3. BismiAllah

    Assalaamu'alaykum wa rahmatu Allah

    Wonderful story masha'Allah... especially because its application is vast.

    I love the perspective of the Mamma and Pappa bear as noble creatures especially so because they have so much to offer. SubhanAllah. In the world of similitudes, they could easily represent guidance and knowledge (guidance must precede knowledge), or perhaps the pair of patience and gratitude (that which all of life's woes can be summarized to) or maybe even imaan (faith) and tawwakul 'ala Allah (complete dependence on Allah --but which must include making as much of an effort as possible, in the human sense -- this topic goes deep). In order for Ms. Goldilocks to benefit from the parental bears, she'll have to humble herself so that she can at least open herself to their wisdom. If she eventually grasps that wisdom,.. no one can really say.

    The passage of time in this tale is also a lot to think about.

    If I look at the character of Ms. Goldilocks, seemingly she is in a horrible position. She may not be bright, but she isn't doomed to failure or even hardship necessarily. For her, as with anyone, there is hope, but she is a slave to her nafs (lower self). If she didn't obey her nafs so wholeheartedly, she would at least be able to gain that which is essential for life, the porridge, which can, in essence, represent our deen.. insha'Allah. It's our sustenance. Our life source. How often do we belittle it though.. subhanAllah. But by His mercy, we are still alive and there is still hope for us to appreciate that which is right before us, within reach -- simply an arm's length away. But the first step is ours. Sometimes we're all Goldilocks. Sometimes all we are is Goldilocks.

    All the best insha'Allah.

  4. I like my porridge apple-and-cinnamon flavoured.

    (iMuslim and Farzeen's deep analyses have left me cowed and beaten. I cannot possibly hope to compete with that! Especially since the first thing that popped into my head after reading your post was... that I like my porridge apple-and-cinnamon flavoured.)

  5. *looks around*

    err... my deep analysis? Where?

    Methinks the lady doth compliment too much!

    Mashallah, Princess Farzeen's comment was a deep read.

    I feel weird to analyse someone's work in a place where they can read my thoughts. It feels like i'm being examined.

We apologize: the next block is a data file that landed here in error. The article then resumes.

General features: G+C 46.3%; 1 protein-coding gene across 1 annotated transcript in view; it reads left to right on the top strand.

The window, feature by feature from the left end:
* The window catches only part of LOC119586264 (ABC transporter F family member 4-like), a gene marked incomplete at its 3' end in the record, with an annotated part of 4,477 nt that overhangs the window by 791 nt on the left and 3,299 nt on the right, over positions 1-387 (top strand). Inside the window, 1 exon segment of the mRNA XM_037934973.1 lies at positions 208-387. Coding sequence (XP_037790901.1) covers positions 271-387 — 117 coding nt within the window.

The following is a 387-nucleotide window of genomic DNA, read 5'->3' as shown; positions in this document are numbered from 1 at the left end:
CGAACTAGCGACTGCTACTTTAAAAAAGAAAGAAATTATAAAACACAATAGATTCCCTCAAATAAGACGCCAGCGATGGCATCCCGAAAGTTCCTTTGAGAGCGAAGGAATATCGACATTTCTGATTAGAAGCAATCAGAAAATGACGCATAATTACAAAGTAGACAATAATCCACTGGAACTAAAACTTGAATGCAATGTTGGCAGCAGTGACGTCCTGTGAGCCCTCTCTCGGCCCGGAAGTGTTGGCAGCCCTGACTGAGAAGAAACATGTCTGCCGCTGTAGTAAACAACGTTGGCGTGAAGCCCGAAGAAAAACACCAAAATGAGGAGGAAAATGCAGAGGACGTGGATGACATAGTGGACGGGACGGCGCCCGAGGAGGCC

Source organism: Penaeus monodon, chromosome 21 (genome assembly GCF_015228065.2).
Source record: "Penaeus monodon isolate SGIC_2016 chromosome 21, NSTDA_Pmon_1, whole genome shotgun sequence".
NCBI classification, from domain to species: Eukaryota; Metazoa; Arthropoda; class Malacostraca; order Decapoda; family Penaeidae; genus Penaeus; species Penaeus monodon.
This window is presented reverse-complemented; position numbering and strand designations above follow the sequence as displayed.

Metaphors and other forms of abstract art say more about the audience than the artist, as they are open to various interpretations. There is no guarantee that you will come away with the meaning that writer/artist intended. Perhaps that is not always essential; it depends on the message.

    The reason i saw what i did, was because of a conversation i had with Faraz on my blog.

    Farzeen's mind is on a higher, more spiritual plane, and so her analyses was similarly spiritual in nature.

    Mouse... well, she was most likely hungry at the time...

  6. Hehe, hilarious, Faraz. Especially considering that this came right after that conversation we had. Very well done. :)

  7. That was great, could be read on so many levels. Good stuff!

  8. That was brilliantly written :)

    You know when you got to the part where Goldilocks says the porridge is too dark, then too light...that is such a marriage reference. In fact, I think this whole post is about choosing a spouse. Now the question is, who exactly is this Goldilocks you speak of? Dun dun dunnnn.

    (Or wait, are you Goldilocks? Disturbing...)

  9. haha, that was great! I really like metaphors.

  10. Well done, Faraz.

    But you never know, Goldilocks may have made the right decisions. An ill-prepared meal can make you very sick.

  11. Does anyone else find it particularly funny that today's Calvin and Hobbes comic strip shown below has to do with... oatmeal?!

  12. I was considering not replying to comments here, but I suppose I'll give in.

    iMuslim: According to Wikipedia, porridge in Scotland is commonly made with salt.

    Saira: Tsk tsk.

    Farzeen: One of the best comments on this blog ever, I think. SubhanAllah.